My rating: 2 of 5 stars
Received: Thomas Allen & Son
Publication Date: September 15th 2016
Publisher: Holiday House
Point of View: 1st Person & Feminine
Recommended Age: 12+
Genres & Themes: Young Adult, Fantasy, Fairytale-Retelling
Bristal, an orphaned kitchen maid, lands in a gritty fairy tale gone wrong when she discovers she is an elicromancer with a knack for shape-shifting. An ancient breed of immortal magic beings, elicromancers have been winnowed down to merely two – now three – after centuries of bloody conflict in the realm. Their gifts are fraught with responsibility, and sixteen-year-old Bristal is torn between two paths. Should she vow to seek the good of the world, to protect and serve mortals? Or should she follow the strength of her power, even if it leads to unknown terrors? She draws on her ability to disguise herself as a man to infiltrate a prince’s band of soldiers, and masquerades as a fairy godmother to shield a cursed princess, but time is running out. As an army of dark creatures grows closer, Bristal faces a supernatural war. To save the kingdoms, Bristal must find the courage to show her true form.
Building on homages to Cinderella, Sleeping Beauty, Jane Austen’s Emma and the Chinese legend of Hua Mulan, Hannah West makes a spectacular debut.
This is a YA retelling of ”The Sleeping Beauty”.
It’s an okay story. I liked the heroine, the writing, the fast-pacing.
But did I actually enjoy the retelling factor? Not quite. To be honest, I had no idea prior to starting this book that it would be a retelling. Obviously, my mind must have been elsewhere because the title is a gigantic clue.
It’s not that great of a retelling, if that’s what you’re looking for. Bristal, the heroine, is Rosie’s – Sleeping Beauty’s – protector. And that was original. I thought having the point of view of a witness in the Sleeping Beauty’s story to be refreshing, since it’s a 1st person POV narration.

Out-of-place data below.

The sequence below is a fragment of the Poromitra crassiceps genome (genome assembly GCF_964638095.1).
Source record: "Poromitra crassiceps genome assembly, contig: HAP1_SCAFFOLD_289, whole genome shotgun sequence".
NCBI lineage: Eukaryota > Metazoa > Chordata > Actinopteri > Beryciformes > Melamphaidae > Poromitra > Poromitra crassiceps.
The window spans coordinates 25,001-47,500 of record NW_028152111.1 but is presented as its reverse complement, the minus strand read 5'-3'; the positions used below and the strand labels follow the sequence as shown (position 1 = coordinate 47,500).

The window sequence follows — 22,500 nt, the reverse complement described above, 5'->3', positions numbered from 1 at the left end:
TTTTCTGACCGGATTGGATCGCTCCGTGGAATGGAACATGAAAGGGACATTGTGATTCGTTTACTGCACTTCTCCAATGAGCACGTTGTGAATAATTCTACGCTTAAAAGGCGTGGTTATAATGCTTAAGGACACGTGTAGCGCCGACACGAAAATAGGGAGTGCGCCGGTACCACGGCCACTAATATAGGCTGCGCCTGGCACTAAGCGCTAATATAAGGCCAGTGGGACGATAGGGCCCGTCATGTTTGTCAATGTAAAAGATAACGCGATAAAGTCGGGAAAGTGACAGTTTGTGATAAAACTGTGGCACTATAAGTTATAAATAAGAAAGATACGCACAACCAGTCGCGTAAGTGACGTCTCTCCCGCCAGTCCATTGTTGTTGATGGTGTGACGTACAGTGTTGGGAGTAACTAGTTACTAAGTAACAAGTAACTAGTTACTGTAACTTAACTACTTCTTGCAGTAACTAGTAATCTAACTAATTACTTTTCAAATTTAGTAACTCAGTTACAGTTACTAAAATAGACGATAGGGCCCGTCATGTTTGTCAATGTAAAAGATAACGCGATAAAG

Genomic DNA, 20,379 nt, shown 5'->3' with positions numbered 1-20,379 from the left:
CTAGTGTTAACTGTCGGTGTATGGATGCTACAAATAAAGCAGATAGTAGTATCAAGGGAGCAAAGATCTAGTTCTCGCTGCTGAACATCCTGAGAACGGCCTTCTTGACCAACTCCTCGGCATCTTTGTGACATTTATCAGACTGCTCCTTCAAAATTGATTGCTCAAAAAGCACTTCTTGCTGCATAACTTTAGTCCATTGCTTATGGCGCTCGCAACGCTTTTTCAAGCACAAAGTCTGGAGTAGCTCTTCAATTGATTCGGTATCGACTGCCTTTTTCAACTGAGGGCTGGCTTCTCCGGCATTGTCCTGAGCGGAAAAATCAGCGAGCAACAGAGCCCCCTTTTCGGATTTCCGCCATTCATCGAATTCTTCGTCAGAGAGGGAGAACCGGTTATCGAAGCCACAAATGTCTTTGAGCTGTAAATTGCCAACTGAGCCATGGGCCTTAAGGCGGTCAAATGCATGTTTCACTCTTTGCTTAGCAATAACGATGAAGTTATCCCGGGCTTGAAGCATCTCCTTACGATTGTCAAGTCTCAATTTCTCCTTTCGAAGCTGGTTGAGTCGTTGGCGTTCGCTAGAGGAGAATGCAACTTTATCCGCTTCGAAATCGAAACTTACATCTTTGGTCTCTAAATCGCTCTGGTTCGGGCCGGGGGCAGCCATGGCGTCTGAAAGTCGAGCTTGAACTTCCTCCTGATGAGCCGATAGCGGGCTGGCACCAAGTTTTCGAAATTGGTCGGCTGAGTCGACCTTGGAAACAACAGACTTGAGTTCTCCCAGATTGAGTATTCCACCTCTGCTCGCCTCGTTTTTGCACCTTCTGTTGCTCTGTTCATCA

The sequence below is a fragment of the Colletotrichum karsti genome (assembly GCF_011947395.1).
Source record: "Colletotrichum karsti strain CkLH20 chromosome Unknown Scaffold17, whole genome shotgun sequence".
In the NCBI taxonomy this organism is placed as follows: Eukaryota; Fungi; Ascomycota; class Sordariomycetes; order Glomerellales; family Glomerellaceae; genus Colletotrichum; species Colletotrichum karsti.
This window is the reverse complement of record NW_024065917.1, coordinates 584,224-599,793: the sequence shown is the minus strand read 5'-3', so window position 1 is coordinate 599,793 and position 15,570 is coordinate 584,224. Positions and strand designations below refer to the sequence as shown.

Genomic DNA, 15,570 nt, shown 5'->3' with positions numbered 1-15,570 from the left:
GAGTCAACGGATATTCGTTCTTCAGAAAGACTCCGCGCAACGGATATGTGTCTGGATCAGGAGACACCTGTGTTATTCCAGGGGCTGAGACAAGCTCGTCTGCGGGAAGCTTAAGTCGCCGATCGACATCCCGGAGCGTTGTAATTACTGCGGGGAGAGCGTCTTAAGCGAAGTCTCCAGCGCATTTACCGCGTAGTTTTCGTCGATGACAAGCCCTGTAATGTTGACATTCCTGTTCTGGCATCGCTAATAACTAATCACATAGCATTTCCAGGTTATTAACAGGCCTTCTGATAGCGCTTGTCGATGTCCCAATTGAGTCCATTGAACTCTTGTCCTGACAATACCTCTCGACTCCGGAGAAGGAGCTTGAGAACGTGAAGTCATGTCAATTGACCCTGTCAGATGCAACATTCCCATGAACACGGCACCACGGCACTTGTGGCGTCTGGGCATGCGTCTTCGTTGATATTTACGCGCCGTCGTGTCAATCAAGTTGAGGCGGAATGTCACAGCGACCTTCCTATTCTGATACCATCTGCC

However, it’s not about Rosie! Not really, anyway. Sure, she plays her role in the story, but Bristal is quite literally the main character. Good thing, in a way, because the secondary ones (including Rosie), are rather one-dimensional.
So it doesn’t have that fairytale-esque atmosphere, let alone plot. I don’t know why the author focused so much on the conflicts between kingdoms. This is supposed to be a fairy-tale, not a story of war! And she also added some Mulan-inspired elements and scenes, like Bristal disguising herself as a man.
Well, she’s pretty much always in disguise, so that wasn’t surprising.
Some things I found weren’t well explained, like the whole elicromancer magic and the people controlling it. Then the war threats disrupted the fairy-tale telling when they barged in and I simply could not find it inside me to care as much as Bristal did.
It’s hard for this book to keep your interest alive, but I still don’t think it’s a bad book. And also, maybe consider that I may be biased since I’m not a huge fan of ”The Sleeping Beauty” to start with.
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